For many of these students, the election results were just an added stress to that of a long-time civil war back home, to having undocumented family, to losses from gun violence, or to being targeted when walking down the street because of race and/or gender presentation and/or sexuality and age. For some of us, this next administration would be yet another thing to get through. For more of us, we were only beginning to understand that our democracy and our rights were fragile things.
I didn’t tell them that I was waking up each morning feeling nauseated, my belly distended. I knew I was clenching my gut as if I had been sucker-punched. This clenching plus many surges of adrenaline had set off an old familiar pain in my gallbladder area. A friend told me about his neck pain. Another said her hip pain had returned. I was reminded of Showalter again: “We must accept the interdependence between mind and body and recognize hysterical syndromes as a psychopathology of everyday life before we can dismantle their stigmatizing mythologies.” Who could ever claim that mind-derived illness is not true illness? Pain is not fiction.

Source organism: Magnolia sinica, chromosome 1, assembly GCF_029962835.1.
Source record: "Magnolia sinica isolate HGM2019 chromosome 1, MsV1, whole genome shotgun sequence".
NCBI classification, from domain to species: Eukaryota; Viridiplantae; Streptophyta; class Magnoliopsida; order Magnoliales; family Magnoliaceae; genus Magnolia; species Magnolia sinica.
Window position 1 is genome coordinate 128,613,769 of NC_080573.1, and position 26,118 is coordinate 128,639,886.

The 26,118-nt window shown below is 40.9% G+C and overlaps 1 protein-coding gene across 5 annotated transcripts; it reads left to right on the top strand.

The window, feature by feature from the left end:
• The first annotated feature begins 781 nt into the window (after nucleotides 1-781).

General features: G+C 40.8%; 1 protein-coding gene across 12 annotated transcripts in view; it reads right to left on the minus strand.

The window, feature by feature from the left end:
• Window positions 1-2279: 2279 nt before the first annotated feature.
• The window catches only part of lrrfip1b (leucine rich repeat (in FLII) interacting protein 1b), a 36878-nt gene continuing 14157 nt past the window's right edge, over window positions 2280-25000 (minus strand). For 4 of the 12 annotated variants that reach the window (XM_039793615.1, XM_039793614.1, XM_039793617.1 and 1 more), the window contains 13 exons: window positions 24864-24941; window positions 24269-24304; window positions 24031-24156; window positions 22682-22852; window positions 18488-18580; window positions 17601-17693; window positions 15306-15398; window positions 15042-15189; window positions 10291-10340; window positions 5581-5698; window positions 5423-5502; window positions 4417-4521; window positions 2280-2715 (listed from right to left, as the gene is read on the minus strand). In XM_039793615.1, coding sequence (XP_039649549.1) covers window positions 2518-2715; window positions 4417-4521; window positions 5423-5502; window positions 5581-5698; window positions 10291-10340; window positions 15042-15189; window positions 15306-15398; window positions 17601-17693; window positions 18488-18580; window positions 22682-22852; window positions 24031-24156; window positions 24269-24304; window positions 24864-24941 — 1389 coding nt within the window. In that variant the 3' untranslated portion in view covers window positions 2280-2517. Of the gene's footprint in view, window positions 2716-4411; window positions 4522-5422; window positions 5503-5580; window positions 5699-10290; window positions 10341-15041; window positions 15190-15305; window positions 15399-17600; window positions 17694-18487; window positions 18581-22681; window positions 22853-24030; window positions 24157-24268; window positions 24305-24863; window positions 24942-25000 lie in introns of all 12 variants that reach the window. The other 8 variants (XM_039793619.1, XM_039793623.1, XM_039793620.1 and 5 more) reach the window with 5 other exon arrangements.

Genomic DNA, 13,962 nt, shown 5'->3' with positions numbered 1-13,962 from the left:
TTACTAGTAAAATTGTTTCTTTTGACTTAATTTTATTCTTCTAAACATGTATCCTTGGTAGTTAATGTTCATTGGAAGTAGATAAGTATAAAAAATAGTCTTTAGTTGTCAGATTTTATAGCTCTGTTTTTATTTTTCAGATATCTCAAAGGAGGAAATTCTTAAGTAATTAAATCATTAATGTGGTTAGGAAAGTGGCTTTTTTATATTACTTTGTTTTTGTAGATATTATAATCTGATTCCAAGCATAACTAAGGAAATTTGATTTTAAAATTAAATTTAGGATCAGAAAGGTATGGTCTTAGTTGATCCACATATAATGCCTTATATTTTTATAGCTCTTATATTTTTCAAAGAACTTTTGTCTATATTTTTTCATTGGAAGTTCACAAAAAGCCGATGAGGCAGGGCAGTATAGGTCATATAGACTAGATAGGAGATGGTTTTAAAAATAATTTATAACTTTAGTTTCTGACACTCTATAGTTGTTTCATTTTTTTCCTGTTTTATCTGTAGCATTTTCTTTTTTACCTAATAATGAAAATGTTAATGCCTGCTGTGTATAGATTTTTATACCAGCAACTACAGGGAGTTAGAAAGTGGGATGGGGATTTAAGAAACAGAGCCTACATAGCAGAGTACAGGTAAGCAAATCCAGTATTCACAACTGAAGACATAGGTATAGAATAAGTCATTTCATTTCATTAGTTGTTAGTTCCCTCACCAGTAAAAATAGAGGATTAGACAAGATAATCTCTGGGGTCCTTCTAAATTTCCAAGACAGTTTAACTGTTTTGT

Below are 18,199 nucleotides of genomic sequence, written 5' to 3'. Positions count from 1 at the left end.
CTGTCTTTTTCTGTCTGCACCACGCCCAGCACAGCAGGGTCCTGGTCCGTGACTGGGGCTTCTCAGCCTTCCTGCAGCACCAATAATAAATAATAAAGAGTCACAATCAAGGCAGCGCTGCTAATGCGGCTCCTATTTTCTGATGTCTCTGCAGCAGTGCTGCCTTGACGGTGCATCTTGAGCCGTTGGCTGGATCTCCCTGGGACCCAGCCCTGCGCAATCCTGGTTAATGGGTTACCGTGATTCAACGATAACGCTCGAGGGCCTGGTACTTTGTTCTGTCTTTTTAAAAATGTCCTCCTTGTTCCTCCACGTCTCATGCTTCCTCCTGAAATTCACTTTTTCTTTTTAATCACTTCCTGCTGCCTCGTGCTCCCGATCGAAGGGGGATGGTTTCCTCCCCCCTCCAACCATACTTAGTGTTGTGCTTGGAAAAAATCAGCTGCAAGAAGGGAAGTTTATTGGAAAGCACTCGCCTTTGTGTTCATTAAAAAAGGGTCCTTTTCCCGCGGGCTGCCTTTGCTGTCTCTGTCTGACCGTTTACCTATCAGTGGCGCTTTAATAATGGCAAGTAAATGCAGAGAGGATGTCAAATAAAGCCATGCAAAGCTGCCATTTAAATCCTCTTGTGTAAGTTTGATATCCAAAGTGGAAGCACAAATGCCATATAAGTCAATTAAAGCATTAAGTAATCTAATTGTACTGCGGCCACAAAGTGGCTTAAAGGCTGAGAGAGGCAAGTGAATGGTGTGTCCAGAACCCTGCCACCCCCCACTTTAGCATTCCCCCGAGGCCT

The readings for the class immediately following the election included Billye Avery on her creation of the National Black Women’s Health Project. She wrote about the importance of really listening to each other, that issues like infant mortality are not medical problems, they are social problems. We also discussed an excerpt from Audre Lorde’s Cancer Journals, words that were remarkably fresh some 30 years later: “I’ve got to look at all my options carefully, even the ones I find distasteful. I know I can broaden the definition of winning to the point where I can’t lose. . . We all have to die at least once. Making that death useful would be winning for me. I wasn’t supposed to exist anyway, not in any meaningful way in this fucked-up whiteboys’ world. . . Battling racism and battling heterosexism and battling apartheid share the same urgency inside me as battling cancer.” We took heart in Lorde’s reference to, “The African way of perceiving life, as experience to be lived rather than as a problem to be solved.”